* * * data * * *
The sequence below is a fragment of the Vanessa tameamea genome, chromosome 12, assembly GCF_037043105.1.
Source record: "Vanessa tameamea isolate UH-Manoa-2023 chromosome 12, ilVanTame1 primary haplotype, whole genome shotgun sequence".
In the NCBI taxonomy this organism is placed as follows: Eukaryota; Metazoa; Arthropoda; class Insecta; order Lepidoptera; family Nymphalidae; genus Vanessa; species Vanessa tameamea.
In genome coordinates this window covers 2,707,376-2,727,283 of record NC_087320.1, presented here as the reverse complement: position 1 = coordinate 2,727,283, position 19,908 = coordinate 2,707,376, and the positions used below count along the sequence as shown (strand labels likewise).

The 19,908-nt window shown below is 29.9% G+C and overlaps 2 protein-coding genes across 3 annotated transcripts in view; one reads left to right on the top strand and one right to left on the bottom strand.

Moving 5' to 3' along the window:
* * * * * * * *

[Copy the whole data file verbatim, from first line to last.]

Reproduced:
The sequence below is a fragment of the Vanessa tameamea genome, chromosome 12, assembly GCF_037043105.1.
Source record: "Vanessa tameamea isolate UH-Manoa-2023 chromosome 12, ilVanTame1 primary haplotype, whole genome shotgun sequence".
In the NCBI taxonomy this organism is placed as follows: Eukaryota; Metazoa; Arthropoda; class Insecta; order Lepidoptera; family Nymphalidae; genus Vanessa; species Vanessa tameamea.
In genome coordinates this window covers 2,707,376-2,727,283 of record NC_087320.1, presented here as the reverse complement: position 1 = coordinate 2,727,283, position 19,908 = coordinate 2,707,376, and the positions used below count along the sequence as shown (strand labels likewise).

The 19,908-nt window shown below is 29.9% G+C and overlaps 2 protein-coding genes across 3 annotated transcripts in view; one reads left to right on the top strand and one right to left on the bottom strand.

Moving 5' to 3' along the window: